“Listen to Me, O house of Jacob, all the remnant of the house of Israel, who have been sustained from the womb, carried along since birth. Even to your old age, I will be the same, and I will bear you up when you turn gray. I have made you, and I will carry you; I will sustain you and deliver you. To whom will you liken Me or count Me equal? To whom will you compare Me, that we should be alike?. . . I am God, and there is no other; I am God, and there is none like Me. I declare the end from the beginning, and ancient times from what is still to come, saying: ‘My purpose will stand, and all My good pleasure I will accomplish. I summon a bird of prey from the east, a man for My purpose from a far-off land. Truly I have spoken, truly I will bring it to pass. I have planned it, I will surely do it.” (Isaiah 46:3-5; 9-11.)

As for God is everywhere we read this song from David: “Where can I go from your Spirit? Or where can I flee from your presence? If I ascend into heaven, you are there; if I make my bed in hell, behold, you are there; if I take the wings of the morning and dwell in the uttermost parts of the sea, even there your hand shall lead me, and your right hand shall hold me. If I say, ‘Surely the darkness will hide me and the light become night around me,’ even the darkness will not be dark to you; the night will shine like the day, for darkness is as light to you.” (Psalm 139:7-12).

Certainly Jewish scripture supports the idea that God is Omnipotent, Omniscient, and Omnipresent even though these terms are never used, they certainly are implied. But does the Jewish Bible support the idea of a trinity? And does the Gospel support it? As for God the Father, and God the Son, Jesus clearly references they are of one essence each worthy of worship and adoration. But the Holy Spirit is more complicated. While in the end I accept the Holy Spirit is of the same essence and not something outside God we do not worship and adore this aspect of God the same way we do the Father and Son.

From one Jewish Rabbi we read this:

“The Rabbinic term for the Holy Spirit is the Hebrew phrase, “Ruah ha-Kodesh.” Let’s look at these words. Ruah means spirit. . . . And kodesh, as you know, means holy; that is where we get our words kiddush, kaddish, and kedushah. For Jews and Christians alike, ideas of the Holy Spirit originate in the Hebrew Bible, the Tanakh, starting from the very first chapters of Genesis, in which Ruah Elohim, the spirit of God “hovers over the face of the water,” followed by the story of Adam, in which God breathes the life spirit into the first human being. Ruah in the Bible can mean “wind,” “breath,” or “spirit,” and is a very important and frequently used biblical concept. When individuals are imbued with God’s spirit, they may become prophets, leaders or kings.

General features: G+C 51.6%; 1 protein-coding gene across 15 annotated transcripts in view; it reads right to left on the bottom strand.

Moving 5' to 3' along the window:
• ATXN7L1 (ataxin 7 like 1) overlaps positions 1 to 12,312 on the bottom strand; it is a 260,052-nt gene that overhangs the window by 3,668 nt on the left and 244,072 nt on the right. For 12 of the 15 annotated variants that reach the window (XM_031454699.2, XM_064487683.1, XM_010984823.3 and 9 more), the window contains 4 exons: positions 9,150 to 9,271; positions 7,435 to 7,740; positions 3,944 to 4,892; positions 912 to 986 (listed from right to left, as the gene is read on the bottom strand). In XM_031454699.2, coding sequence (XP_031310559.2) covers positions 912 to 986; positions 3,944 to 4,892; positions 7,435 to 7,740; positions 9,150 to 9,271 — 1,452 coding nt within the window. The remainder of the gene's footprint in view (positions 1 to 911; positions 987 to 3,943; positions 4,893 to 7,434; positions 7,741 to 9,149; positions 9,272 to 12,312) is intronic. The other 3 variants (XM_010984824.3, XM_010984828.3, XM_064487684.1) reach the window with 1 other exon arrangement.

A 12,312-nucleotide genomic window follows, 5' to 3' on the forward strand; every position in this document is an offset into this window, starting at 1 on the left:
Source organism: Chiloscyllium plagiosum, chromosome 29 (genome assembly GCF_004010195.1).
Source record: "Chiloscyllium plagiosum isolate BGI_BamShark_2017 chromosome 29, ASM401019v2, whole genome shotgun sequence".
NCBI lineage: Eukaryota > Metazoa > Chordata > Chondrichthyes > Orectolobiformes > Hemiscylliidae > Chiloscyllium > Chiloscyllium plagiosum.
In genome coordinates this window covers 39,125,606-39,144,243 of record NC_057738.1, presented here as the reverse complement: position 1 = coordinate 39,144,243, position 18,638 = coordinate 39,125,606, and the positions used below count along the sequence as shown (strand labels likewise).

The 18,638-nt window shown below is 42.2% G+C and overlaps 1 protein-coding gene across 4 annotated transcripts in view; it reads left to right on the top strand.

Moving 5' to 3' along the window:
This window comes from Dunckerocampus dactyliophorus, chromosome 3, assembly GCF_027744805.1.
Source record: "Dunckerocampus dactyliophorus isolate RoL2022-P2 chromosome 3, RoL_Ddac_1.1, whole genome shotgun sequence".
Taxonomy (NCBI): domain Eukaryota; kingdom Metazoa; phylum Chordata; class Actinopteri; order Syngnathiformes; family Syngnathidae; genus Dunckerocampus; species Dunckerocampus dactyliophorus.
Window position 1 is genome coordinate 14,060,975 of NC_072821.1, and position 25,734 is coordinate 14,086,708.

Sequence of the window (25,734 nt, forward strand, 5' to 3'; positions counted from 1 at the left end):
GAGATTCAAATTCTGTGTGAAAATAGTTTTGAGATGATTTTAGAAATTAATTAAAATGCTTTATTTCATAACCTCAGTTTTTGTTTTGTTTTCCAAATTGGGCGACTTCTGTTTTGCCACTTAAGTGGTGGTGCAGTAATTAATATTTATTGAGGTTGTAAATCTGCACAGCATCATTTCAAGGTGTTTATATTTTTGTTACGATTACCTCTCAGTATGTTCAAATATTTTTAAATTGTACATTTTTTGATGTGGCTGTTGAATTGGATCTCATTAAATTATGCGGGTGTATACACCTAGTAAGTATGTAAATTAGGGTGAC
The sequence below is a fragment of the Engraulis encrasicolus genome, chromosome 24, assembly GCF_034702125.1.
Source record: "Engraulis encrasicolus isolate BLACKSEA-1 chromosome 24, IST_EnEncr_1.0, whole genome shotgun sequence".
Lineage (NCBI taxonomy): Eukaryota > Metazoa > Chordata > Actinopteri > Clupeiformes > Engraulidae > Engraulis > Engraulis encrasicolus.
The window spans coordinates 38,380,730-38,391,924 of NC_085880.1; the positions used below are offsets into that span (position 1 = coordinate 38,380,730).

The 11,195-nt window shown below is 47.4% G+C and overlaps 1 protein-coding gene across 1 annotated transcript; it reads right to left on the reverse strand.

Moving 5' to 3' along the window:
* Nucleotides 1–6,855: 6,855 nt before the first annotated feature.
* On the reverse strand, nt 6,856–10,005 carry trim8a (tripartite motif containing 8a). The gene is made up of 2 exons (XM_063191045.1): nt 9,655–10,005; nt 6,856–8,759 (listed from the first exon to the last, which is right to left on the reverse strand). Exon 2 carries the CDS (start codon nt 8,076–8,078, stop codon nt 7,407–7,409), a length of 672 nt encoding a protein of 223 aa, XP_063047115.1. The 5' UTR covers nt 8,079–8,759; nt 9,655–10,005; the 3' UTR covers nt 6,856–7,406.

“The Rabbis spoke of “The Holy Spirit” in two main ways, one fairly familiar and one rather provocative. In the first definition, Ruah ha-Kodesh is simply divine inspiration, the flow of spirit from God to men and women that moves and empowers them to serve as God’s spokespeople. Great prophets like Moses and Isaiah, and yes, women like Sarah, Deborah, and Esther are said to have the Holy Spirit resting upon them. And even ordinary folks who unwittingly say something prophetic may have experienced a momentary spark of the Holy Spirit kindled within them.

“But there is a more surprising use of the term Ruah ha-Kodesh in Rabbinic writings. Ruah ha-Kodeshis also personified as a kind of divine character. As I have said, this doesn’t mean that the Rabbis viewed the Holy Spirit as part of a Trinity, and yet, they did use the term in the sense of a metonym, something associated with God that stands in for God.

In Jewish scripture the Holy Spirit is never presented as a person but rather as a divine power capable of transforming the human being and the world. Here are some interesting verses found in scripture:

  • John 14:26: But the Advocate, the Holy Spirit, whom the Father will send in my name, will teach you all things and will remind you of everything I have said to you.

  • Psalm 51:11: Do not cast me from your presence or take your Holy Spirit from me.

  • Isaiah 63:10: Yet they rebelled and grieved his Holy Spirit. So he turned and became their enemy and he himself fought against them.

  • Matthew 1:20: But after he had considered this, an angel of the Lord appeared to him in a dream and said, “Joseph son of David, do not be afraid totake Mary home as your wife, because what is conceived in her is from the Holy Spirit.

  • Matthew 3:11: “I baptize you with water for repentance. But after me comes one who is more powerful than I, whose sandals I am not worthy to carry. He will baptize you with the Holy Spirit and fire.

  • Matthew 28:19: Therefore go and make disciples of all nations, baptizing them in the name of the Father and of the Son and of the Holy Spirit,

  • Luke 3:16: John answered them all, “I baptize you with water. But one who is more powerful than I will come, the straps of whose sandals I am not worthy to untie. He will baptize you with the Holy Spirit and fire.

These are just a few of the verses that mention Holy Spirit. It is clear that the Holy Spirit is something of God, but what?